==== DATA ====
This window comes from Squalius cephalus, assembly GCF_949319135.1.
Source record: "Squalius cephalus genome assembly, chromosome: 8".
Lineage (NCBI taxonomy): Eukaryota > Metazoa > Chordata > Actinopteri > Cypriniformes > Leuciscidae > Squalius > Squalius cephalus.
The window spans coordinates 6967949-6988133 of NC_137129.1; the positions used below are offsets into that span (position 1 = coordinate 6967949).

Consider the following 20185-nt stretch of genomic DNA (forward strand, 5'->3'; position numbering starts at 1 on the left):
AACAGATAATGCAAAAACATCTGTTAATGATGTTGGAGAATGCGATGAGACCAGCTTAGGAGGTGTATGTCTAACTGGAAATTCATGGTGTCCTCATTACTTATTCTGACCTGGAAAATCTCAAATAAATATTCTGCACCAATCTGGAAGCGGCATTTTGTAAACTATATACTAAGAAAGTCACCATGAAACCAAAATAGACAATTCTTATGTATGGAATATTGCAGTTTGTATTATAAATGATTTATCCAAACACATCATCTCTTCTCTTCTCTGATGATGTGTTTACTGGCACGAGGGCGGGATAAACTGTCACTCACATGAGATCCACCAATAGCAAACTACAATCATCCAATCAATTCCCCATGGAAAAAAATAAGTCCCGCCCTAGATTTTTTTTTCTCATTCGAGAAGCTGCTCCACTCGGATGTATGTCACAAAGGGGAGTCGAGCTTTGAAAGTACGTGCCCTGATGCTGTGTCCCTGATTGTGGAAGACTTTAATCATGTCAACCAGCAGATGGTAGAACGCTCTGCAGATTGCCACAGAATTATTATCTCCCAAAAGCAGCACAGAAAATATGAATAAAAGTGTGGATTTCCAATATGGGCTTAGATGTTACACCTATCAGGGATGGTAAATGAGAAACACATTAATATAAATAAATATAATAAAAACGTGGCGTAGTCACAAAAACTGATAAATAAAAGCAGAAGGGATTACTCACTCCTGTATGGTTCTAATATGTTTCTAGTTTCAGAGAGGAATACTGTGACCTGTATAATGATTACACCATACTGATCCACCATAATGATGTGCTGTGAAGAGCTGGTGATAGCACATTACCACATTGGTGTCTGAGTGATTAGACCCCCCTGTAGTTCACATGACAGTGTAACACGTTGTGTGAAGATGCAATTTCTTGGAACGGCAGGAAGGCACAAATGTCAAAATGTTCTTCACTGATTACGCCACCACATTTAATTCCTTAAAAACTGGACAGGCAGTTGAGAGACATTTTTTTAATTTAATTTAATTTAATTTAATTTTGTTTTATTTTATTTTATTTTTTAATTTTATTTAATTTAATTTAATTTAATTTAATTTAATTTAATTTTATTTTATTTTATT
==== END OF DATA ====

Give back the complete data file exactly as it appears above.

This window comes from Squalius cephalus, assembly GCF_949319135.1.
Source record: "Squalius cephalus genome assembly, chromosome: 8".
Lineage (NCBI taxonomy): Eukaryota > Metazoa > Chordata > Actinopteri > Cypriniformes > Leuciscidae > Squalius > Squalius cephalus.
The window spans coordinates 6967949-6988133 of NC_137129.1; the positions used below are offsets into that span (position 1 = coordinate 6967949).

Consider the following 20185-nt stretch of genomic DNA (forward strand, 5'->3'; position numbering starts at 1 on the left):
AACAGATAATGCAAAAACATCTGTTAATGATGTTGGAGAATGCGATGAGACCAGCTTAGGAGGTGTATGTCTAACTGGAAATTCATGGTGTCCTCATTACTTATTCTGACCTGGAAAATCTCAAATAAATATTCTGCACCAATCTGGAAGCGGCATTTTGTAAACTATATACTAAGAAAGTCACCATGAAACCAAAATAGACAATTCTTATGTATGGAATATTGCAGTTTGTATTATAAATGATTTATCCAAACACATCATCTCTTCTCTTCTCTGATGATGTGTTTACTGGCACGAGGGCGGGATAAACTGTCACTCACATGAGATCCACCAATAGCAAACTACAATCATCCAATCAATTCCCCATGGAAAAAAATAAGTCCCGCCCTAGATTTTTTTTTCTCATTCGAGAAGCTGCTCCACTCGGATGTATGTCACAAAGGGGAGTCGAGCTTTGAAAGTACGTGCCCTGATGCTGTGTCCCTGATTGTGGAAGACTTTAATCATGTCAACCAGCAGATGGTAGAACGCTCTGCAGATTGCCACAGAATTATTATCTCCCAAAAGCAGCACAGAAAATATGAATAAAAGTGTGGATTTCCAATATGGGCTTAGATGTTACACCTATCAGGGATGGTAAATGAGAAACACATTAATATAAATAAATATAATAAAAACGTGGCGTAGTCACAAAAACTGATAAATAAAAGCAGAAGGGATTACTCACTCCTGTATGGTTCTAATATGTTTCTAGTTTCAGAGAGGAATACTGTGACCTGTATAATGATTACACCATACTGATCCACCATAATGATGTGCTGTGAAGAGCTGGTGATAGCACATTACCACATTGGTGTCTGAGTGATTAGACCCCCCTGTAGTTCACATGACAGTGTAACACGTTGTGTGAAGATGCAATTTCTTGGAACGGCAGGAAGGCACAAATGTCAAAATGTTCTTCACTGATTACGCCACCACATTTAATTCCTTAAAAACTGGACAGGCAGTTGAGAGACATTTTTTTAATTTAATTTAATTTAATTTAATTTTGTTTTATTTTATTTTATTTTTTAATTTTATTTAATTTAATTTAATTTAATTTAATTTAATTTAATTTTATTTTATTTTATT